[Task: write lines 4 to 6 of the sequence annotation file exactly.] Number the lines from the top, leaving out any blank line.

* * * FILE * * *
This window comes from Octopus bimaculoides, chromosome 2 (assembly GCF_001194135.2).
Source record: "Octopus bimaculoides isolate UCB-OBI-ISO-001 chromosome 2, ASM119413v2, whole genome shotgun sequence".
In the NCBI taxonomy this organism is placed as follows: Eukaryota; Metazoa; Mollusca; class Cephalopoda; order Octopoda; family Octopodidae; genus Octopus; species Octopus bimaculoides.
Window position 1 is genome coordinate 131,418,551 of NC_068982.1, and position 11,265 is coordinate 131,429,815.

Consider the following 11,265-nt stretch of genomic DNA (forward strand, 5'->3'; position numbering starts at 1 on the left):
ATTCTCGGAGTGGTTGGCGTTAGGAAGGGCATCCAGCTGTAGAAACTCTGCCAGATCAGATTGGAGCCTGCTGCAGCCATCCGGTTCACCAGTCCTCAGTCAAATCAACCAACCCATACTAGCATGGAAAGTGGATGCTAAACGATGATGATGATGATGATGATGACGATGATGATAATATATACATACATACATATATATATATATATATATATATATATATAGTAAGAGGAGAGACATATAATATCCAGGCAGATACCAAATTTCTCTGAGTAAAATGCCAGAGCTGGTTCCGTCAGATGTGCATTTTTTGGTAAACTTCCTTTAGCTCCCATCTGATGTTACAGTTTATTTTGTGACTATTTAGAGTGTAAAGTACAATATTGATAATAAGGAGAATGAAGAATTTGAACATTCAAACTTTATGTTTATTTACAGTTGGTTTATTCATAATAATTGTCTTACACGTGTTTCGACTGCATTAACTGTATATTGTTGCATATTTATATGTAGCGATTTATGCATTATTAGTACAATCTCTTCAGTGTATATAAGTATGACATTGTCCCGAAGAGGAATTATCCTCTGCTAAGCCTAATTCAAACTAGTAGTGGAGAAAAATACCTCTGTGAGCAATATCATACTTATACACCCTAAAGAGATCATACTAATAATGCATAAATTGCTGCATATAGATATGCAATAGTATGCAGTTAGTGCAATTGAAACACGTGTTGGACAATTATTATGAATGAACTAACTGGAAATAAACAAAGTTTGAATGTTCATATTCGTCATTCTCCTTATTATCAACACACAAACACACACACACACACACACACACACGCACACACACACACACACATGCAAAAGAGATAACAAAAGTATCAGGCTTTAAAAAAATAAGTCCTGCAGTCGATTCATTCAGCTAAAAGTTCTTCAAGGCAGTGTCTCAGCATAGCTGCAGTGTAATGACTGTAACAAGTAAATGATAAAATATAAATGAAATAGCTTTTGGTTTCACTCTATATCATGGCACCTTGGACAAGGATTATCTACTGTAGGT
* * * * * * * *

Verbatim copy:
Window position 1 is genome coordinate 131,418,551 of NC_068982.1, and position 11,265 is coordinate 131,429,815.

Consider the following 11,265-nt stretch of genomic DNA (forward strand, 5'->3'; position numbering starts at 1 on the left):
ATTCTCGGAGTGGTTGGCGTTAGGAAGGGCATCCAGCTGTAGAAACTCTGCCAGATCAGATTGGAGCCTGCTGCAGCCATCCGGTTCACCAGTCCTCAGTCAAATCAACCAACCCATACTAGCATGGAAAGTGGATGCTAAACGATGATGATGATGATGATGATGACGATGATGATAATATATACATACATACATATATATATATATATATATATATATATATAGTAAGAGGAGAGACATATAATATCCAGGCAGATACCAAATTTCTCTGAGTAAAATGCCAGAGCTGGTTCCGTCAGATGTGCATTTTTTGGTAAACTTCCTTTAGCTCCCATCTGATGTTACAGTTTATTTTGTGACTATTTAGAGTGTAAAGTACAATATTGATAATAAGGAGAATGAAGAATTTGAACATTCAAACTTTATGTTTATTTACAGTTGGTTTATTCATAATAATTGTCTTACACGTGTTTCGACTGCATTAACTGTATATTGTTGCATATTTATATGTAGCGATTTATGCATTATTAGTACAATCTCTTCAGTGTATATAAGTATGACATTGTCCCGAAGAGGAATTATCCTCTGCTAAGCCTAATTCAAACTAGTAGTGGAGAAAAATACCTCTGTGAGCAATATCATACTTATACACCCTAAAGAGATCATACTAATAATGCATAAATTGCTGCATATAGATATGCAATAGTATGCAGTTAGTGCAATTGAAACACGTGTTGGACAATTATTATGAATGAACTAACTGGAAATAAACAAAGTTTGAATGTTCATATTCGTCATTCTCCTTATTATCAACACACAAACACACACACACACACACACACACACGCACACACACACACACACATGCAAAAGAGATAACAAAAGTATCAGGCTTTAAAAAAATAAGTCCTGCAGTCGATTCATTCAGCTAAAAGTTCTTCAAGGCAGTGTCTCAGCATAGCTGCAGTGTAATGACTGTAACAAGTAAATGATAAAATATAAATGAAATAGCTTTTGGTTTCACTCTATATCATGGCACCTTGGACAAGGATTATCTACTGTAGGT